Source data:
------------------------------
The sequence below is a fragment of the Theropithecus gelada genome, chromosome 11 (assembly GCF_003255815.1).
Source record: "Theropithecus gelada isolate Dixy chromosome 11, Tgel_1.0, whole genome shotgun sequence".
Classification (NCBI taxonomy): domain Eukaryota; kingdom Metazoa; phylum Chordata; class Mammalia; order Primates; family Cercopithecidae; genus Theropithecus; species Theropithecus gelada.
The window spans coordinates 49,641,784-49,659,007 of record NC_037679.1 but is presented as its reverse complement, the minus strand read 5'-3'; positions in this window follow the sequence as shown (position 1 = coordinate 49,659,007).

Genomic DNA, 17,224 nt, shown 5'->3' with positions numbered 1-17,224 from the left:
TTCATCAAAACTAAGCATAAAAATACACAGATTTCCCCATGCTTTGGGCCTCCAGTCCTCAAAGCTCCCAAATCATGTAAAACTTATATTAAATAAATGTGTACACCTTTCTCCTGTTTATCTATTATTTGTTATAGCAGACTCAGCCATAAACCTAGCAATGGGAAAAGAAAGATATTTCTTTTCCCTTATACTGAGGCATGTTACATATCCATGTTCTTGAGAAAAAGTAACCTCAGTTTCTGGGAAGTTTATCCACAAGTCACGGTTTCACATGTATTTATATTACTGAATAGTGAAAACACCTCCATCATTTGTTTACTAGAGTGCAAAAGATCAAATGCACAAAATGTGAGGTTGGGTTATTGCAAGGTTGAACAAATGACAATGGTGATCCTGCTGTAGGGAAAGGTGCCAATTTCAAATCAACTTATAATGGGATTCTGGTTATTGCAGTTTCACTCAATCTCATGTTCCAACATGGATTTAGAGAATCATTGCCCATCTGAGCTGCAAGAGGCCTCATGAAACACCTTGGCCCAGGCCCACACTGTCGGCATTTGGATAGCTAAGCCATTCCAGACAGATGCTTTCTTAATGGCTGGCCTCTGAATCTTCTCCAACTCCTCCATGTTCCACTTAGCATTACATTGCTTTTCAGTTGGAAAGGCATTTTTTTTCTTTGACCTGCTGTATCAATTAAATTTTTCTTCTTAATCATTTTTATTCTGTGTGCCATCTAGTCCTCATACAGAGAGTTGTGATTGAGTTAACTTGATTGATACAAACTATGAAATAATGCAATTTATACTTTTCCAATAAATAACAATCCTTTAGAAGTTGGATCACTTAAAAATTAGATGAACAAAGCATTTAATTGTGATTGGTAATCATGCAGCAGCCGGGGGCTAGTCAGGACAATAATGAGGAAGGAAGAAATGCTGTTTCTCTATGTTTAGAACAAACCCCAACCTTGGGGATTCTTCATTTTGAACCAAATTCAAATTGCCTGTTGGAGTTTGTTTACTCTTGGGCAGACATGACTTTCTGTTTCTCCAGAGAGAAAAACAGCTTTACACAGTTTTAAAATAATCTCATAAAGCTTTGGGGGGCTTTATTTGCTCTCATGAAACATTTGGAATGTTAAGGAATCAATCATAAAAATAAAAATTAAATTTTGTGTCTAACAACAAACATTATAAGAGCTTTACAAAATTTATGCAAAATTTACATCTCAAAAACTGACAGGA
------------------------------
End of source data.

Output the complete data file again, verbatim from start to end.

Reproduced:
The sequence below is a fragment of the Theropithecus gelada genome, chromosome 11 (assembly GCF_003255815.1).
Source record: "Theropithecus gelada isolate Dixy chromosome 11, Tgel_1.0, whole genome shotgun sequence".
Classification (NCBI taxonomy): domain Eukaryota; kingdom Metazoa; phylum Chordata; class Mammalia; order Primates; family Cercopithecidae; genus Theropithecus; species Theropithecus gelada.
The window spans coordinates 49,641,784-49,659,007 of record NC_037679.1 but is presented as its reverse complement, the minus strand read 5'-3'; positions in this window follow the sequence as shown (position 1 = coordinate 49,659,007).

Genomic DNA, 17,224 nt, shown 5'->3' with positions numbered 1-17,224 from the left:
TTCATCAAAACTAAGCATAAAAATACACAGATTTCCCCATGCTTTGGGCCTCCAGTCCTCAAAGCTCCCAAATCATGTAAAACTTATATTAAATAAATGTGTACACCTTTCTCCTGTTTATCTATTATTTGTTATAGCAGACTCAGCCATAAACCTAGCAATGGGAAAAGAAAGATATTTCTTTTCCCTTATACTGAGGCATGTTACATATCCATGTTCTTGAGAAAAAGTAACCTCAGTTTCTGGGAAGTTTATCCACAAGTCACGGTTTCACATGTATTTATATTACTGAATAGTGAAAACACCTCCATCATTTGTTTACTAGAGTGCAAAAGATCAAATGCACAAAATGTGAGGTTGGGTTATTGCAAGGTTGAACAAATGACAATGGTGATCCTGCTGTAGGGAAAGGTGCCAATTTCAAATCAACTTATAATGGGATTCTGGTTATTGCAGTTTCACTCAATCTCATGTTCCAACATGGATTTAGAGAATCATTGCCCATCTGAGCTGCAAGAGGCCTCATGAAACACCTTGGCCCAGGCCCACACTGTCGGCATTTGGATAGCTAAGCCATTCCAGACAGATGCTTTCTTAATGGCTGGCCTCTGAATCTTCTCCAACTCCTCCATGTTCCACTTAGCATTACATTGCTTTTCAGTTGGAAAGGCATTTTTTTTCTTTGACCTGCTGTATCAATTAAATTTTTCTTCTTAATCATTTTTATTCTGTGTGCCATCTAGTCCTCATACAGAGAGTTGTGATTGAGTTAACTTGATTGATACAAACTATGAAATAATGCAATTTATACTTTTCCAATAAATAACAATCCTTTAGAAGTTGGATCACTTAAAAATTAGATGAACAAAGCATTTAATTGTGATTGGTAATCATGCAGCAGCCGGGGGCTAGTCAGGACAATAATGAGGAAGGAAGAAATGCTGTTTCTCTATGTTTAGAACAAACCCCAACCTTGGGGATTCTTCATTTTGAACCAAATTCAAATTGCCTGTTGGAGTTTGTTTACTCTTGGGCAGACATGACTTTCTGTTTCTCCAGAGAGAAAAACAGCTTTACACAGTTTTAAAATAATCTCATAAAGCTTTGGGGGGCTTTATTTGCTCTCATGAAACATTTGGAATGTTAAGGAATCAATCATAAAAATAAAAATTAAATTTTGTGTCTAACAACAAACATTATAAGAGCTTTACAAAATTTATGCAAAATTTACATCTCAAAAACTGACAGGA